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GM said it would strengthen structural protection for the 400-pound lithium-ion battery in the Volt by adding steel reinforcements and take other steps to prevent coolant fluid from leaking and triggering a fire.
U.S. safety regulators indicated they were ready to sign off on the relatively quick repairs for the Volt, heading off a costly distraction for the top U.S. automaker and the prospect of a safety recall on its highest profile vehicle.
GM has made the Volt the symbol of its determination to seize a leadership position in fuel economy and green technology, and its engineers have been racing to respond to a safety investigation by U.S. regulators since late last year.
"This remains a halo vehicle for us in technology and design," Mark Reuss, GM's chief of North American operations, told reporters.
The National Highway Traffic Safety Administration opened a probe of the Volt's battery pack in November.
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NHTSA, which has the power to review proposed safety fixes by automakers, said the changes to the battery pack developed by GM appear to protect the Volt from fires of the kind it found possible in its safety tests.
Reuss declined to comment on the cost of the Volt repairs.
Last month, as GM engineers zeroed in on the package of proposed fixes, a person with knowledge of the situation told Reuters the cost would be about $1,000 per Volt, or less than $9 million to fix the vehicles already on the road.
GM has maintained that the real-world safety of the Volt was never at risk. Executives repeated on Thursday that the automaker was confident in the safety of the lithium-ion cells supplied by Korea's LG Chem.
GM will notify Volt owners of the fixes in the coming days. Owners will be able to have Chevrolet dealerships conduct the needed repair work starting in February, the automaker said.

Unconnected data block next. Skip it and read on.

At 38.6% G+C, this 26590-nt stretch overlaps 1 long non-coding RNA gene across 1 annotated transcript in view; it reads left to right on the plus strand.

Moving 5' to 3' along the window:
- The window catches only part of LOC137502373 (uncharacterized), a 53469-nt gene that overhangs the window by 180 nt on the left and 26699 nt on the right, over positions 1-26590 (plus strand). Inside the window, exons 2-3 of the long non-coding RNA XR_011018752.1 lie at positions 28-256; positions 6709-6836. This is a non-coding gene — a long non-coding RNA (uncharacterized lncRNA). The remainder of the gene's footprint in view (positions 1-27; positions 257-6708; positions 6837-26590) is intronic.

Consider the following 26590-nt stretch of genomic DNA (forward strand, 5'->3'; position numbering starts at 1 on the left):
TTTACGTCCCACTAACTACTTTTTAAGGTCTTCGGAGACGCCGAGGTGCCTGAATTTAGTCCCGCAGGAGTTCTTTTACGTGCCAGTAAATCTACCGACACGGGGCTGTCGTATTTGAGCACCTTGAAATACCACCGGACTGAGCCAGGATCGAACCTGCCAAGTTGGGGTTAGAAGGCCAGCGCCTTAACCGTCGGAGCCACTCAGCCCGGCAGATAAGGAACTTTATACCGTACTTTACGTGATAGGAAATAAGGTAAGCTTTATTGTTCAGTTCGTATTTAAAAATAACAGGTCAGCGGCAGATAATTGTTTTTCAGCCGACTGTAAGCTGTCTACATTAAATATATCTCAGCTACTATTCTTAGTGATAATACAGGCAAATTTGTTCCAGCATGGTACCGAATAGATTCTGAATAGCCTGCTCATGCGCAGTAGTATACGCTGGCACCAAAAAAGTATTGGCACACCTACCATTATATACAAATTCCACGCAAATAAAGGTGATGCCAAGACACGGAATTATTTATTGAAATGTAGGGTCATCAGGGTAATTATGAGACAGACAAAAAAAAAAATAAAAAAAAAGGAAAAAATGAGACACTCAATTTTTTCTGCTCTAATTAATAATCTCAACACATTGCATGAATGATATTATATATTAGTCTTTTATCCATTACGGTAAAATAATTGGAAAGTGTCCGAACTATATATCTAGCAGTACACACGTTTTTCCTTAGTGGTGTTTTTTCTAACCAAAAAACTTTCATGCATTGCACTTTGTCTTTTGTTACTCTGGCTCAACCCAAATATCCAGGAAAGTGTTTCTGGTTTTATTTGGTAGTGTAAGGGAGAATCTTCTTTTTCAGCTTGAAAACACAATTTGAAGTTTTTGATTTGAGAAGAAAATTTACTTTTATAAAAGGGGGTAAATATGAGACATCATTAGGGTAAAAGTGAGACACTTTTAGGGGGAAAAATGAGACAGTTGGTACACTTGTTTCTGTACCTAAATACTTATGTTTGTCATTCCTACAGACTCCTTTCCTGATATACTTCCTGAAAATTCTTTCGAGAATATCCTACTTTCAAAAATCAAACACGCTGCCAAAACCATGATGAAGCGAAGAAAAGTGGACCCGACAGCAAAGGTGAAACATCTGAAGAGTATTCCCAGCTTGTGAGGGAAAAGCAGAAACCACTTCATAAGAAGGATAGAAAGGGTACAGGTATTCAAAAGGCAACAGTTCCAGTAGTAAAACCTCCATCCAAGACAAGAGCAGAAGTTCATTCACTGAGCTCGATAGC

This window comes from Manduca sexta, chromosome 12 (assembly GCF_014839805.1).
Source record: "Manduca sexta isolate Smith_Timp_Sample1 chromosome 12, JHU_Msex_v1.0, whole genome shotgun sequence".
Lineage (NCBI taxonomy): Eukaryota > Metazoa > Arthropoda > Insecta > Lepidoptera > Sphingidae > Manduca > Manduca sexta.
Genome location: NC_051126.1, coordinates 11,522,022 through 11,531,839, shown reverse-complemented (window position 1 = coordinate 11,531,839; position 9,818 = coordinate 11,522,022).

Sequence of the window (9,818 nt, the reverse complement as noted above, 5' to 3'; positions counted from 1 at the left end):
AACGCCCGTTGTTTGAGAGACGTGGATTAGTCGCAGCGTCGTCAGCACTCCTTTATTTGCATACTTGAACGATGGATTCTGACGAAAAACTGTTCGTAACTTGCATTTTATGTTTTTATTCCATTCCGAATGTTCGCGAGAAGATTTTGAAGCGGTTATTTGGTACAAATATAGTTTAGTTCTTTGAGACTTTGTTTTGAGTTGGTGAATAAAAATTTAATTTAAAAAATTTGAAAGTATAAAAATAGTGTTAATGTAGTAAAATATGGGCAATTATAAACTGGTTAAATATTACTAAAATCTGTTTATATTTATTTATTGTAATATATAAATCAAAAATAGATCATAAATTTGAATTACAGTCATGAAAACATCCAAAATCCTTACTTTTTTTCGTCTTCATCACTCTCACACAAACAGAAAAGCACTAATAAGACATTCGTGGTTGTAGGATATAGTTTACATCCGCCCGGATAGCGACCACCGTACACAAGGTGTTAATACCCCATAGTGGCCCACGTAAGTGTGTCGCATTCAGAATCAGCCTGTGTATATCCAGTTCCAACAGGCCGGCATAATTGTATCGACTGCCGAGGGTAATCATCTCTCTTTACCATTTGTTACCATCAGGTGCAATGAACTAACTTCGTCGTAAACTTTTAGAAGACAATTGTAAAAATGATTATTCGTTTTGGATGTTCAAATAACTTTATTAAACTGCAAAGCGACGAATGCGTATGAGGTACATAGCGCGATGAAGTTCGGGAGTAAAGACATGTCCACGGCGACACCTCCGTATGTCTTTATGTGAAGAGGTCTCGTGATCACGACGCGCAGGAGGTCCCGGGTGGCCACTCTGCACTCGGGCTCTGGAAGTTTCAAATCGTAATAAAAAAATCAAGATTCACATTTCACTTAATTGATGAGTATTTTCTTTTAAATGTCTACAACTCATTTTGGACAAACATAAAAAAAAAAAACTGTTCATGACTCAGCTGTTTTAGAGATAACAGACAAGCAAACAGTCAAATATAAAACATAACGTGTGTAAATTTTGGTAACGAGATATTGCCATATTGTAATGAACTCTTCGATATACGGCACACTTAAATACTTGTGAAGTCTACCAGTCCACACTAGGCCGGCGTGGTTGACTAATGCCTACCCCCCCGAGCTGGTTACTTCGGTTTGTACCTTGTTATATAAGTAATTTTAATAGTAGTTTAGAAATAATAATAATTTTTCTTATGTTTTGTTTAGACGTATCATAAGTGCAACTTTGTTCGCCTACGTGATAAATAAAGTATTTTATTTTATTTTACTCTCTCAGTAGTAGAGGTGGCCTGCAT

Each repair will take two to three hours to complete, Mark Reuss, GM's chief of North American operations, said. GM has built about 12,400 of the battery-powered Volts and sold about 8,000 of those.
A battery pack in a Volt that went through a crash test in May caught fire three weeks later at an NHTSA test facility.
In lab tests completed in late November, a second Volt pack began to smoke and throw off sparks while a third battery pack caught fire a week after a simulated crash.
In all of those cases, coolant leaked and came in contact with electronic circuits in the battery pack, causing delayed fires, GM engineers found.
By early December, a team of GM engineers had developed a package of proposed fixes to protect the Volt battery. GM then conducted four crash tests of the repair between Dec. 9 and Dec. 21 and found it held up as expected.
A day later, NHTSA ran a crash test of a Volt with the GM fixes in place. It showed that the battery compartment had not been damaged and that none of the coolant leaked, the agency said. "The preliminary results of the crash test indicate the remedy proposed by General Motors today should address the issue," NHTSA said.
Under the repairs, GM will add steel reinforcements to protect the Volt battery pack in the event of a severe side crash. It will also add a sensor to monitor coolant fluid levels and another bracket to keep the fluid from overflowing.
At one point, GM engineers had also considered laminating circuitry in the battery pack to protect it from contact with the coolant fluid, people with knowledge of the effort said.
The Volt's battery is designed to provide about 40 miles of electric-powered range. The plug-in hybrid also has a gasoline-powered 1.4-liter engine to provide additional driving range after the battery has been drawn down.
The plug-in hybrid costs $40,000 before a $7,500 federal tax credit.
About 250 Volt owners took GM up on the automaker's unusual offer to give them loaner vehicles during the repair campaign or even to buy back the plug-in if owners asked for that, Reuss said. (Additional reporting by Kevin Krolicki in Detroit and John Crawley in Washington; Editing by Gerald E. McCormick)